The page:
Warning: Disturbing images:
A woman in the UK has become the first named drug user in Britain who has become ill for what has been called "the world's deadly drug".
Emma Davies, 41, is said to have suffered "terrible" open wounds after using crocodile, a carcass class A substance 10 times stronger than heroin.
Crocodile first emerged in eastern Russia in the early 2000s. It is an illegally injectable drug that is easily baked in home cooking from code-containing medicine, iodine, phosphorus, paint thinner and lighter fuel.
Its active ingredient is intended to be desomorphine, a synthetic opiate, but most homemade crocodiles are unclean. The impurities are what produce the horrible damage that is characteristic of crocodile use, which involves serious damage to skin and veins leading to wounds and the gangrene – resembling crocodile weights, giving the fabric its street name.
Davies could not attend the Cheltenham Magistrates Court last August because she had taken crocodile and was treated at Gloucestershire Royal Hospital, Daily Mail reported.
She failed to attend court because "a rather unpleasant blood infection caused large wounds on her arms," the court heard.
This week, Davies appeared in court and admitted theft.
Barrister Clare Buckley told the court that the defendant had serious health problems using various class A drugs.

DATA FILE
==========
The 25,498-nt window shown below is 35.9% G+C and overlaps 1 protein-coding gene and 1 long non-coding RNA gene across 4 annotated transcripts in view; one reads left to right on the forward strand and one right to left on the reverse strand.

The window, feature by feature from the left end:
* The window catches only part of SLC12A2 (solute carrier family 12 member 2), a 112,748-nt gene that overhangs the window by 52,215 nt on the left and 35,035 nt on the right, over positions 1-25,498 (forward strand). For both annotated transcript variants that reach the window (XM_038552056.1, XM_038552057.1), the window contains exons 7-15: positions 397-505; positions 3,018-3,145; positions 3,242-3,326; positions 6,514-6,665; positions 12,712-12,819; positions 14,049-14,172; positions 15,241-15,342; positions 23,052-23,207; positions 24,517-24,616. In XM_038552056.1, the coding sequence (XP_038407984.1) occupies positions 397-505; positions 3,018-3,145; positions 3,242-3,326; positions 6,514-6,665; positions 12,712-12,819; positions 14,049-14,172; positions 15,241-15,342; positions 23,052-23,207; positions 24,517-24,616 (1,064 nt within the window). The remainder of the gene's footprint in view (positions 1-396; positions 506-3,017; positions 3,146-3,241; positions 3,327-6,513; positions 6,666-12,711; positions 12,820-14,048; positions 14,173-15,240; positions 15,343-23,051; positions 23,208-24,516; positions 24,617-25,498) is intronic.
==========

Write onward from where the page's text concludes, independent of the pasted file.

Buckley said Davies had two heart attacks last year, as well as a stroke, hepatitis C and deep vein thrombosis. She also has thighs, an enlarged spleen and recently recovered from methicillin resistant Staphylococcus aureus (MRSA).
"She wants to move on with her life. She wants a script [a prescription for rehabilitation], Buckley said.
"She is aware if she continues the way she goes, she will face an early death, which would be very sad."
Crocodile originated in Russia, where it is known as "cannibal drug", and can now be in Britain, after lethal matter caused chaos in Colombia, Russia and Ukraine.
Davies was in court after she and another woman, Marsha Woodwart, were caught shoplifting more than $ 1,700 items from three Gloucester stores.
Buckley said Woodwart had been "bullying" Davies to commit the crimes.
"Miss Davies was going to swap drugs and food," she said.
"This was the first occasion she felt remorse for her actions when she was to start a drug rehabilitation program the next day."